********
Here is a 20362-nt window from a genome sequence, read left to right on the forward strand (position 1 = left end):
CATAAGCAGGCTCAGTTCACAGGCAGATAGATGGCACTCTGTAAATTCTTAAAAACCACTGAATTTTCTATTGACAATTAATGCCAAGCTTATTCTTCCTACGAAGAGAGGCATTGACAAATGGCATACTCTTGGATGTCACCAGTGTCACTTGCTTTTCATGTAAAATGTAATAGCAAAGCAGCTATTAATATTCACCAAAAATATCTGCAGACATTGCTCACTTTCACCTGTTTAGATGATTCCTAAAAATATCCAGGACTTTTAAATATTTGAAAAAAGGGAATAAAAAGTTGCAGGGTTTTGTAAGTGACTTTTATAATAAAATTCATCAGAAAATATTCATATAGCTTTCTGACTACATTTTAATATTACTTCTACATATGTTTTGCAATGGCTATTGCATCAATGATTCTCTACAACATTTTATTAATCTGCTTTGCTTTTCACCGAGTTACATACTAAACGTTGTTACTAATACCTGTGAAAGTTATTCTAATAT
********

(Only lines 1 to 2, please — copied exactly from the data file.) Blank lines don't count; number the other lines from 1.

Here is a 20362-nt window from a genome sequence, read left to right on the forward strand (position 1 = left end):
CATAAGCAGGCTCAGTTCACAGGCAGATAGATGGCACTCTGTAAATTCTTAAAAACCACTGAATTTTCTATTGACAATTAATGCCAAGCTTATTCTTCCTACGAAGAGAGGCATTGACAAATGGCATACTCTTGGATGTCACCAGTGTCACTTGCTTTTCATGTAAAATGTAATAGCAAAGCAGCTATTAATATTCACCAAAAATATCTGCAGACATTGCTCACTTTCACCTGTTTAGATGATTCCTAAAAATATCCAGGACTTTTAAATATTTGAAAAAAGGGAATAAAAAGTTGCAGGGTTTTGTAAGTGACTTTTATAATAAAATTCATCAGAAAATATTCATATAGCTTTCTGACTACATTTTAATATTACTTCTACATATGTTTTGCAATGGCTATTGCATCAATGATTCTCTACAACATTTTATTAATCTGCTTTGCTTTTCACCGAGTTACATACTAAACGTTGTTACTAATACCTGTGAAAGTTATTCTAATAT